It really isn't recorded
After the taste of Doom 3 that id software gave at E3 2002
from E3, gamers have been frothing at the mouth for more and more coverage. Other than a couple new screenshots released a couple weeks ago, id has remained tight lipped on the matter, giving precious few details on the next big leap for graphics in first person shooters. What we do know about Doom 3 is that the engine looks incredible, the graphics raise the bar for lighting and shadows to never before seen levels, and it will focus primarily on single player gameplay.
Crowd gathers for id
Today, through a panel presentation, id software revealed a little bit about the technology behind the game. One by one, members of id software presented different aspects of the game related to their area of expertise. This panel presentation lasted about an hour and was followed by a long, highly technical talk from John Carmack about the genesis of the Doom 3 engine, and new directions he'd like the graphics industry to go in. The talk was followed with a lengthy Q&A session with Carmack answering questions about Doom 3, and his speech.
First up was Tim Willits, lead designer on Doom 3. While every Doom 3 presentation involved a prerecorded movie of actual gameplay (nothing prerendered), Tim made a point of sitting down with the game and running through it in real time for us, just to prove that the engine *is* real, and that the last couple of "maybe it's fake" people would have nothing to talk about. The first thing Tim did in the level (the same dim mars base from the E3 demo) was spawn a fat zombie in between two light sources. As the zombie ran back and forth, chasing Tim's character, we could see the light casting real shadows across the zombie's model, stretching and changing angles based on the position of the zombie relative to the light sources.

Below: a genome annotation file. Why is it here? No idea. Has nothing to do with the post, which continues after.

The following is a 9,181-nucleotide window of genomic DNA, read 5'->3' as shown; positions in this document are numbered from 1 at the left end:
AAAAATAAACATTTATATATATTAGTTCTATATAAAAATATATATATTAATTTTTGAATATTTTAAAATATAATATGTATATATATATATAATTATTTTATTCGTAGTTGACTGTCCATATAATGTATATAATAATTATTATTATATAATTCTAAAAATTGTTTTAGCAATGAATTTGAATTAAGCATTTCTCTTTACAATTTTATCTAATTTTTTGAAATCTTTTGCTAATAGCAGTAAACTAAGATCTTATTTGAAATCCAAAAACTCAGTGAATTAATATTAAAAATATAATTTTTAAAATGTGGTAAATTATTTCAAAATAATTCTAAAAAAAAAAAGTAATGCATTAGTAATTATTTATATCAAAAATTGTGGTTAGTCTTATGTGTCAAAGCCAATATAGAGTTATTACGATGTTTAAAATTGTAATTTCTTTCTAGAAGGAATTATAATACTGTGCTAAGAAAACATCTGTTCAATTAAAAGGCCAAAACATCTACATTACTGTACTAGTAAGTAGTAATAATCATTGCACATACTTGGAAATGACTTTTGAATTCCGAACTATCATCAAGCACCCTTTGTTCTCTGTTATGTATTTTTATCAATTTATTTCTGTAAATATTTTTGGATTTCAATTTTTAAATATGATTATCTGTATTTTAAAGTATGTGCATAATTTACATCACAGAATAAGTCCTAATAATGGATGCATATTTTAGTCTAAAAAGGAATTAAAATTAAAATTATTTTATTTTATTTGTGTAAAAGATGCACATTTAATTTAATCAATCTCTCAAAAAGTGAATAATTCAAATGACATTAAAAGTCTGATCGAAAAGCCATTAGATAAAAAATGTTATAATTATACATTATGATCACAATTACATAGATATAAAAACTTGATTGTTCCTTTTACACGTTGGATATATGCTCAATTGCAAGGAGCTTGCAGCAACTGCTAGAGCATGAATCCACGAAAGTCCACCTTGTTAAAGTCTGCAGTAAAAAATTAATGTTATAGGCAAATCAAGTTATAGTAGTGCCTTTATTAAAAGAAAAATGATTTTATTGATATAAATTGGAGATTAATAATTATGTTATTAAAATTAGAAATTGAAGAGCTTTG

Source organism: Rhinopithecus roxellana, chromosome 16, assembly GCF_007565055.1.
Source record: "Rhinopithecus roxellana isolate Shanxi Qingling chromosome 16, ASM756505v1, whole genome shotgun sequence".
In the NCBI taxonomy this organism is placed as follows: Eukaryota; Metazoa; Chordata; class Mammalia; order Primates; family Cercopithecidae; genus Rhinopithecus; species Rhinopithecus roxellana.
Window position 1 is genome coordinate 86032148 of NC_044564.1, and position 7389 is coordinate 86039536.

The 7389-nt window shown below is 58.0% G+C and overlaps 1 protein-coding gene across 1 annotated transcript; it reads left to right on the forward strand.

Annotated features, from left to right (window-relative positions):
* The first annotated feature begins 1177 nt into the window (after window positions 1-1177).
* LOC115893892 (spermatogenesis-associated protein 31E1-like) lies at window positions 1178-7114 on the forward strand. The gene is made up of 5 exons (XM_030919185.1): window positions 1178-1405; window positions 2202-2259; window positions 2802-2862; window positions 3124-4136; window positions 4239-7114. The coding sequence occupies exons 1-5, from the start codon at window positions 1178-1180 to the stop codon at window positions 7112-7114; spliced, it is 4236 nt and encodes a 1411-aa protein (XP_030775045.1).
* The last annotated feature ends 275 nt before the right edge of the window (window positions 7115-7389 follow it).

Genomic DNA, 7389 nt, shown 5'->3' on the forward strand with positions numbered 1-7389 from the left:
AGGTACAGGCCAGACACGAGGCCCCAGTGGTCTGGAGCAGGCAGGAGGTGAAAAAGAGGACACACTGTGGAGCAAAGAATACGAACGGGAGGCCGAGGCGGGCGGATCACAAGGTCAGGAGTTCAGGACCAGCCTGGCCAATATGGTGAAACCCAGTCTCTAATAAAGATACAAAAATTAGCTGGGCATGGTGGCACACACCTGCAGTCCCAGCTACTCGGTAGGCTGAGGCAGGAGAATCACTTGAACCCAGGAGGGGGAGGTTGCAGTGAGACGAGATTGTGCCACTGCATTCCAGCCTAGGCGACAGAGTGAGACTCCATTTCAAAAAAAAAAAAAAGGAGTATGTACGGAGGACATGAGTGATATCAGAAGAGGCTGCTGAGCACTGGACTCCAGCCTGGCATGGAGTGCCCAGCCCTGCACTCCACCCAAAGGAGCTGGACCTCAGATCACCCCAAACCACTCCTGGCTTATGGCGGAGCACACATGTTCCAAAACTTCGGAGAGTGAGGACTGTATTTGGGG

Tim also demonstrated that the Doom 3 engine has a true per poly collision detection for models, meaning that you can actually graze the shoulder of an enemy with a bullet, bust a cap in someone's knee, etc. While shooting the fat zombie with a pistol, we could see the bullets leaving holes in the exact spots on the body where the bullet was aimed. As the body hit the ground, Tim continued pumping rounds into the body as it convulsed with each shot. It's all reminiscent of the features that Soldier of Fortune brought to the table. One thing that set Doom 3 apart from SoF is that Tim stood on top of the "dead" zombie's body. When it re-awakened and tried to get up from the ground, it could not with the engine detecting the weight of Tim's boots stepping on its chest. Instead, the fat lump squirmed around like a fish out of water. Once Tim stepped off the zombie it could get up again and resume chasing.